CFTC Dodd-Frank Reporting Revisions: Key Takeaways

The CFTC is coming to the end of a long-overdue Dodd-Frank trade reporting revision. Commission staff has been working on this for years. In essence there are 128 standard fields under Parts 43, 45, and 49 (the main areas dealing with trade reporting).

Here’s what you need to know:

There is a significant increase in collateral and margin reporting on the trade

Sensible.  But this one is going to be painful for many.  The integration between the credit system and the system of record (CTRM) is not terribly robust. Usually, it is a one-way feed from the CTRM to the credit system, perhaps once or twice a day. Here we need credit to go back into the CTRM when the swap is booked. The CFTC does, however,  contemplate portfolio based reporting.

There is a significant increase valuation reporting on the trade

Again, sensible, but this requires a tighter integration to the CTRM system’s valuation engine. But there is more.  The CFTC is interested in floating references and the delta between them.  For example if something is marking off of the Jun floating index they also want to know what the July index is at and the delta between the two.  This is going to take some work sorting out where and how those prices are being populated for reporting purposes.


Dodd-Frank is adding the European Securities and Markets Authority (ESMA) standard when it comes to trade ID. You probably remember Universal Swap Identifier.  Dodd-Frank is migrating to a Unique Trade Identifier (UTI). UTI is a unique 52 character string allowing for four unique characters. USI’s, on the other hand, use 32 characters. It’s time to ask the IT team how many characters your CTRM USI/UTI field will allow. If it’s hard-coded to 32, there is work to be done.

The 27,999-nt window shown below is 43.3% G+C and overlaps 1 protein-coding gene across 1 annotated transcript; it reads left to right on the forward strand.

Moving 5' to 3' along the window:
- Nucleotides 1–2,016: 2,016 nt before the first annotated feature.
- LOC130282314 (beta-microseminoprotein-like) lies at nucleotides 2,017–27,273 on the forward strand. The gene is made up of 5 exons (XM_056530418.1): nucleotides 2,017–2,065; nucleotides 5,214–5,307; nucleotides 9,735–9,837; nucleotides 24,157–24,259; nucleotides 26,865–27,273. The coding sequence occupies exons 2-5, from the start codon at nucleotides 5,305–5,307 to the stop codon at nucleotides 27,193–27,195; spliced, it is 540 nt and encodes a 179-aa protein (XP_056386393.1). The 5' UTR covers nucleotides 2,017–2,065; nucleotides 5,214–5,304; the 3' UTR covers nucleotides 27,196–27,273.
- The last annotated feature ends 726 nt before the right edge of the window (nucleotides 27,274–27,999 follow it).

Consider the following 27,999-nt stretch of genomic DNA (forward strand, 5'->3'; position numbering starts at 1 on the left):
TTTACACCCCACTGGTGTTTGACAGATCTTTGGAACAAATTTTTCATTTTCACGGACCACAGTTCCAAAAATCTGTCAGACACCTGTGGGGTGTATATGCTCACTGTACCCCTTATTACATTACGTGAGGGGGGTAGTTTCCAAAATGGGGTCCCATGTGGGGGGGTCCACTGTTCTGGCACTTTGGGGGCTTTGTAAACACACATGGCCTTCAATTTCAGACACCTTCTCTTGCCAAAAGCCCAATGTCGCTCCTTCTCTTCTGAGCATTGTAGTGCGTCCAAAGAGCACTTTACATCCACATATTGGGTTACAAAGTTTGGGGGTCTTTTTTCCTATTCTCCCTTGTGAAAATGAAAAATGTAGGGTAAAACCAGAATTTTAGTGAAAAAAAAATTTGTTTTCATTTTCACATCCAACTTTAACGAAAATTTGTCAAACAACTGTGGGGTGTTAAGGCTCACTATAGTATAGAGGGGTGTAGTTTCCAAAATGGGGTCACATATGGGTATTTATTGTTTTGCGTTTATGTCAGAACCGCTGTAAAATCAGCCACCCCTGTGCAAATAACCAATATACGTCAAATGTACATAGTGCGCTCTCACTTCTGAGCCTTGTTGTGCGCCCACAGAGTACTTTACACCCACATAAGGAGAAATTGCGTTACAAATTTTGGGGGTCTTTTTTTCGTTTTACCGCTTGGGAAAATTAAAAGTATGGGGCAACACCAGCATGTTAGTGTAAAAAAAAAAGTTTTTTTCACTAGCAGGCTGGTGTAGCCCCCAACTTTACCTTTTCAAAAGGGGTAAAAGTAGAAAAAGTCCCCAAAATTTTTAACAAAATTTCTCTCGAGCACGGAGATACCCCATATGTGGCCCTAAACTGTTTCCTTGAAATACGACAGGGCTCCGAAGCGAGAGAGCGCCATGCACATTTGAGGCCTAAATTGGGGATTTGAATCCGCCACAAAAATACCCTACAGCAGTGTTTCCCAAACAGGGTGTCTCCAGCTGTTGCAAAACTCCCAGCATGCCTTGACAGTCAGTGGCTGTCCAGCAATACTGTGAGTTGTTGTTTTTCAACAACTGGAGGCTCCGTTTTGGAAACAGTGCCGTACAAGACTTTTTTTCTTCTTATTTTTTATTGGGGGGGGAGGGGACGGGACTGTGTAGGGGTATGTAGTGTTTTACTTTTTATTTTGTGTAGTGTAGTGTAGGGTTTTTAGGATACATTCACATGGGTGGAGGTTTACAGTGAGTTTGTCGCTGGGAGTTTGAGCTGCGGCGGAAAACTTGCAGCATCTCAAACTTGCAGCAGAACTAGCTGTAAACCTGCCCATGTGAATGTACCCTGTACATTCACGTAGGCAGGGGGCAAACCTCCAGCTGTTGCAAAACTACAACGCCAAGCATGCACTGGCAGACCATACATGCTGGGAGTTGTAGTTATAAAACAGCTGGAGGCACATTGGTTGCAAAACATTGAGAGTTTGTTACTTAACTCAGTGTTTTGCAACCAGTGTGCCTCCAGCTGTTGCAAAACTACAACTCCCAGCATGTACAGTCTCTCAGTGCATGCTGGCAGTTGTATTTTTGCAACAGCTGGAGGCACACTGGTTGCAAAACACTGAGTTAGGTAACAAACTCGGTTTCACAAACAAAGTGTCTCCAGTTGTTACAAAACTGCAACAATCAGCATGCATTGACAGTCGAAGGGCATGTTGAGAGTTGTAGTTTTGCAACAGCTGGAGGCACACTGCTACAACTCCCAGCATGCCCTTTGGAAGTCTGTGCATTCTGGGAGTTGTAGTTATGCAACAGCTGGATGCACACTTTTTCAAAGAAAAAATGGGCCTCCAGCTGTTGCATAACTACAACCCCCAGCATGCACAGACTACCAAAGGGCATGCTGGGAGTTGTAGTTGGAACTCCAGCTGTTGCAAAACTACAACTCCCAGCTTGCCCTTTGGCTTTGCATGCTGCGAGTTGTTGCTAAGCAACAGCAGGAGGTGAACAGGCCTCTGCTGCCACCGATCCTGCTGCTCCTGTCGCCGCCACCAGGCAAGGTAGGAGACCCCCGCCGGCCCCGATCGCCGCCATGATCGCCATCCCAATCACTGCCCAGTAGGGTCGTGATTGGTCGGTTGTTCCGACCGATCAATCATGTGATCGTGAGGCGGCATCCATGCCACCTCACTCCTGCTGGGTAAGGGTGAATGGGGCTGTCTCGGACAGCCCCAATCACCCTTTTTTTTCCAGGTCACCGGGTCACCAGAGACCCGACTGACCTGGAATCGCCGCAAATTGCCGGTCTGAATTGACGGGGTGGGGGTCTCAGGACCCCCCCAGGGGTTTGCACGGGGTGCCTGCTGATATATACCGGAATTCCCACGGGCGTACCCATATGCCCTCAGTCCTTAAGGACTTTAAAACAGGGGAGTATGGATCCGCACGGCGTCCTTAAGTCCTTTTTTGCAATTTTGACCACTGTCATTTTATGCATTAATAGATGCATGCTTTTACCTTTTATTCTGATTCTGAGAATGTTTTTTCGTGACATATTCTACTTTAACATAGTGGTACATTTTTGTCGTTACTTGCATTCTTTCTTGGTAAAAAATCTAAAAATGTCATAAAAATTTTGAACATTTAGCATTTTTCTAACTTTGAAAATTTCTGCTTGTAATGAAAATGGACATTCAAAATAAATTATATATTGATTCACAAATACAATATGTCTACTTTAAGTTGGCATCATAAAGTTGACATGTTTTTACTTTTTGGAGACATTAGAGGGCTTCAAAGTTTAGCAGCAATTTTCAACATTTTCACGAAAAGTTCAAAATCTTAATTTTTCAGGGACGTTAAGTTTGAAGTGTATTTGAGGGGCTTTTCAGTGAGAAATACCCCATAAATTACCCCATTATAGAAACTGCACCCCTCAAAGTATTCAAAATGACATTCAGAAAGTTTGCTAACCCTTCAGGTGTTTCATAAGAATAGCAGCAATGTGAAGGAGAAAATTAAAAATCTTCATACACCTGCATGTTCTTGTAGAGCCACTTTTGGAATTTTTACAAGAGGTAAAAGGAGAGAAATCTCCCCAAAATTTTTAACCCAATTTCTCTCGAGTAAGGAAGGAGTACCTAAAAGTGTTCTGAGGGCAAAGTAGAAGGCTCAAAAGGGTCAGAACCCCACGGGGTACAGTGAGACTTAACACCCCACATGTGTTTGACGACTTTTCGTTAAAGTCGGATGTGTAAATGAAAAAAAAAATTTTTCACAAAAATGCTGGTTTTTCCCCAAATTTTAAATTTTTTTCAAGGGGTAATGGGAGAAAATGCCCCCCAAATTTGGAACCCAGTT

The takeaway

The big objective is harmonization.The challenge for the CFTC is that  DF every swaps data repository has liberally used their own  standards. This Part 45 revision substantially cleans up with this problem with 128 standard fields. Of course, this will have a deeper impact on some SDRs over others. Nonetheless, there is a near certainty that your Dodd-Frank trade feed will need to be refactored. If you are using K3 for trade reporting, no worries. We will be pushing out mapping and rule changes which should take an hour or so.

Here is how it breaks down:

Category Data Elements
Clearing 12
Counterparty 10
Events 4
Packages (package trades) 4
Payments 12
Prices 18
Product 5
Settlement 2
Transfer 1
Valuation 6
Collateral 14

Reconciliation FYI

Under Part 49, there is a change that requires SDRs to create a facility to allow participants to reconcile their positions with one another. The idea is that participants should reconcile positions with counterparties at least once per month.  It will be interesting to see how this plays out. While the SDRs are going to have to build this for their customers, it seems like a golden opportunity to likewise sort out how to reconcile among the SDRs themselves.


Changes are to be implemented in 18 months.  However, the commission does allow for early compliance by the SDRs if they choose. 

If you missed 2012 when the DF rules first went into place, it was a bit of a rodeo.   This is a golden opportunity to refactor your trade reporting process.  K3 is uniquely positioned as a leader in global trade reporting.  The good news is that the cost for reporting has decreased significantly since those early days.  If you are considering making changes to how your firm reports we would love to show you what we can do.